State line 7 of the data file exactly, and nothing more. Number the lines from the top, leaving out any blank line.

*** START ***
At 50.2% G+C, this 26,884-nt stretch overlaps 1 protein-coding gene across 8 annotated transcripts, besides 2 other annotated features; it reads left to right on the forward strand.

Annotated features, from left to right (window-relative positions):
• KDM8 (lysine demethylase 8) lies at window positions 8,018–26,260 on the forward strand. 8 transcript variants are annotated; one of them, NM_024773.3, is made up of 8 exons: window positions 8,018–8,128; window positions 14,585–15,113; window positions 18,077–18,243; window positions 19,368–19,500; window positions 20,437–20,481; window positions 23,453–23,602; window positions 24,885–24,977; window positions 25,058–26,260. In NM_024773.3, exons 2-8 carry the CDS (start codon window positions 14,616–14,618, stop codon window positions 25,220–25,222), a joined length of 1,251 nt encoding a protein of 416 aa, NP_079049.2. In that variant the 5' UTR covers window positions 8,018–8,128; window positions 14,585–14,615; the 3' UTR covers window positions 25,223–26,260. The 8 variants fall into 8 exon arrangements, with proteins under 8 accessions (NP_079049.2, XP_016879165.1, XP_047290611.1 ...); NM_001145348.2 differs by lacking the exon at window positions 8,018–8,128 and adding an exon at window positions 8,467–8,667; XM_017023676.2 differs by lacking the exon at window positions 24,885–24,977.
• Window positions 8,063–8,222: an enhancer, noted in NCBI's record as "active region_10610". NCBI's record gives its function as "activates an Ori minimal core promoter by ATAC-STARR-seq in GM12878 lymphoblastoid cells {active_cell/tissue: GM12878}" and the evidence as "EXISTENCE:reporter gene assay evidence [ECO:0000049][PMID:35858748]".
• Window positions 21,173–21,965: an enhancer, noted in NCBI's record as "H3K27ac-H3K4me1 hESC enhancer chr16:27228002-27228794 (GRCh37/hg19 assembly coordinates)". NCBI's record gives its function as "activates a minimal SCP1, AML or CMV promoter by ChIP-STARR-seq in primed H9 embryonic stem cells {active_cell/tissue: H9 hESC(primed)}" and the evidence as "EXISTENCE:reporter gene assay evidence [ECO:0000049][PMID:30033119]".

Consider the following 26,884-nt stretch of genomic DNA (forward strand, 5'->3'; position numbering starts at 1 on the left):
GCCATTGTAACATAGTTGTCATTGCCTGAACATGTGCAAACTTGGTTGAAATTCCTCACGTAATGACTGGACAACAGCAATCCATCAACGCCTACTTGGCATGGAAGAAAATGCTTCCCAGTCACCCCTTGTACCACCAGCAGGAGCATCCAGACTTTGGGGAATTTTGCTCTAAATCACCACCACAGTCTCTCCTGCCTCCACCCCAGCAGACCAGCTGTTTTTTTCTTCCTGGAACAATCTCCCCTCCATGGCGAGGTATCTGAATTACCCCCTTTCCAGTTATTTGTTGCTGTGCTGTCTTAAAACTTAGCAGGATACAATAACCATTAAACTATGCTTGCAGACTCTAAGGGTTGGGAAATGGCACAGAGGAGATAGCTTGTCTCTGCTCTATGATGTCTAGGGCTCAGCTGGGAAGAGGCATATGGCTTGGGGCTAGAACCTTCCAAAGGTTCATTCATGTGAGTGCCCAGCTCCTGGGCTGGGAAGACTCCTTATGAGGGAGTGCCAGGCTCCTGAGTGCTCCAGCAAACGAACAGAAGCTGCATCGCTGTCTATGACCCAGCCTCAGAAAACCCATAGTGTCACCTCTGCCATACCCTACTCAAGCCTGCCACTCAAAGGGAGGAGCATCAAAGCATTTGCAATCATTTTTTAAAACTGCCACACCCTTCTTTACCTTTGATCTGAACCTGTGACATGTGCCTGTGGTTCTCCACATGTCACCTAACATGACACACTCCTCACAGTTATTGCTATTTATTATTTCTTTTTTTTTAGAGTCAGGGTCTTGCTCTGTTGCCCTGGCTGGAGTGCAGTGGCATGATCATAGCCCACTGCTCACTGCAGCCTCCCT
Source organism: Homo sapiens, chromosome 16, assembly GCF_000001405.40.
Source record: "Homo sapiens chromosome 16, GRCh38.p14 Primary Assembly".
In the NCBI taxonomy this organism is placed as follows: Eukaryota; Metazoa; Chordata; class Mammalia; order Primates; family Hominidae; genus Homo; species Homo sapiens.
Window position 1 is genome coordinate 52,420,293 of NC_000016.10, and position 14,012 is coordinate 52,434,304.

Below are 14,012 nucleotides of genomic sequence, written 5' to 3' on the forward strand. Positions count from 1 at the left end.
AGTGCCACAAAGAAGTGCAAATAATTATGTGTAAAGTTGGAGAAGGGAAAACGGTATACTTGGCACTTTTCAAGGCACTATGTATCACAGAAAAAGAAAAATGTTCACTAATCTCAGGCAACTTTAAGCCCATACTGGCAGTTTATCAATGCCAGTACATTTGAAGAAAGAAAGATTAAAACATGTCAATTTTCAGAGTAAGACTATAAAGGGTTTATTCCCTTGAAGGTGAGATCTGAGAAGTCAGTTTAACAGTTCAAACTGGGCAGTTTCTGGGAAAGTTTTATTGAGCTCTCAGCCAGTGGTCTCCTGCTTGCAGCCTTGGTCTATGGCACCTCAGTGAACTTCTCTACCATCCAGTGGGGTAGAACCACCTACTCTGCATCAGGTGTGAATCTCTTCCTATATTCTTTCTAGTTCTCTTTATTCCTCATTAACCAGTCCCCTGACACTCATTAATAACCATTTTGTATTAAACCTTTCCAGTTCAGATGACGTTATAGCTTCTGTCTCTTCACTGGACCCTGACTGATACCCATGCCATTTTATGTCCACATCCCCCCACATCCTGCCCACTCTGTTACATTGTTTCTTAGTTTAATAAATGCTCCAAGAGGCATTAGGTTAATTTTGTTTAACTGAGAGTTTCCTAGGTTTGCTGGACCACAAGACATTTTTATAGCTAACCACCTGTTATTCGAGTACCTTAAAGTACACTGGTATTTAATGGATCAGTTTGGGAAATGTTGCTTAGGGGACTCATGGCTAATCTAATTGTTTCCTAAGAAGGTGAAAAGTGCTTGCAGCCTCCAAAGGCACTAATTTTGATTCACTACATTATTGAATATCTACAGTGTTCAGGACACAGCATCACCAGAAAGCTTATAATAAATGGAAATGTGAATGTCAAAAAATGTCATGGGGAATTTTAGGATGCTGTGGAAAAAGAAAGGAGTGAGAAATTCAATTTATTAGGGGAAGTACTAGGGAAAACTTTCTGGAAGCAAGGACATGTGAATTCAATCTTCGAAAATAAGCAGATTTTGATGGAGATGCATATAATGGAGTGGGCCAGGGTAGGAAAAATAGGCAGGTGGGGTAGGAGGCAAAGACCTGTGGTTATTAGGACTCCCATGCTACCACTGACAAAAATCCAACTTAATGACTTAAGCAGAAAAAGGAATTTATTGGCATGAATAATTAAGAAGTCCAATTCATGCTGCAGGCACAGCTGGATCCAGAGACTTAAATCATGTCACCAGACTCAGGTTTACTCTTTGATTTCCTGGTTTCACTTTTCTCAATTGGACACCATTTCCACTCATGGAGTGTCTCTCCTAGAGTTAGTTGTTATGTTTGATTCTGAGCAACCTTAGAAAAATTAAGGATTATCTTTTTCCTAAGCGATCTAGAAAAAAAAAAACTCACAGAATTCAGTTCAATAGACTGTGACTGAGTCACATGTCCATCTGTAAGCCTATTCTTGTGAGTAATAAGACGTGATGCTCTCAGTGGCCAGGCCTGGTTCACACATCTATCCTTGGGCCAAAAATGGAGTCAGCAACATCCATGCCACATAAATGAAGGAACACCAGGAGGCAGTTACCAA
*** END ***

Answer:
GCCATTGTAACATAGTTGTCATTGCCTGAACATGTGCAAACTTGGTTGAAATTCCTCACGTAATGACTGGACAACAGCAATCCATCAACGCCTACTTGGCATGGAAGAAAATGCTTCCCAGTCACCCCTTGTACCACCAGCAGGAGCATCCAGACTTTGGGGAATTTTGCTCTAAATCACCACCACAGTCTCTCCTGCCTCCACCCCAGCAGACCAGCTGTTTTTTTCTTCCTGGAACAATCTCCCCTCCATGGCGAGGTATCTGAATTACCCCCTTTCCAGTTATTTGTTGCTGTGCTGTCTTAAAACTTAGCAGGATACAATAACCATTAAACTATGCTTGCAGACTCTAAGGGTTGGGAAATGGCACAGAGGAGATAGCTTGTCTCTGCTCTATGATGTCTAGGGCTCAGCTGGGAAGAGGCATATGGCTTGGGGCTAGAACCTTCCAAAGGTTCATTCATGTGAGTGCCCAGCTCCTGGGCTGGGAAGACTCCTTATGAGGGAGTGCCAGGCTCCTGAGTGCTCCAGCAAACGAACAGAAGCTGCATCGCTGTCTATGACCCAGCCTCAGAAAACCCATAGTGTCACCTCTGCCATACCCTACTCAAGCCTGCCACTCAAAGGGAGGAGCATCAAAGCATTTGCAATCATTTTTTAAAACTGCCACACCCTTCTTTACCTTTGATCTGAACCTGTGACATGTGCCTGTGGTTCTCCACATGTCACCTAACATGACACACTCCTCACAGTTATTGCTATTTATTATTTCTTTTTTTTTAGAGTCAGGGTCTTGCTCTGTTGCCCTGGCTGGAGTGCAGTGGCATGATCATAGCCCACTGCTCACTGCAGCCTCCCT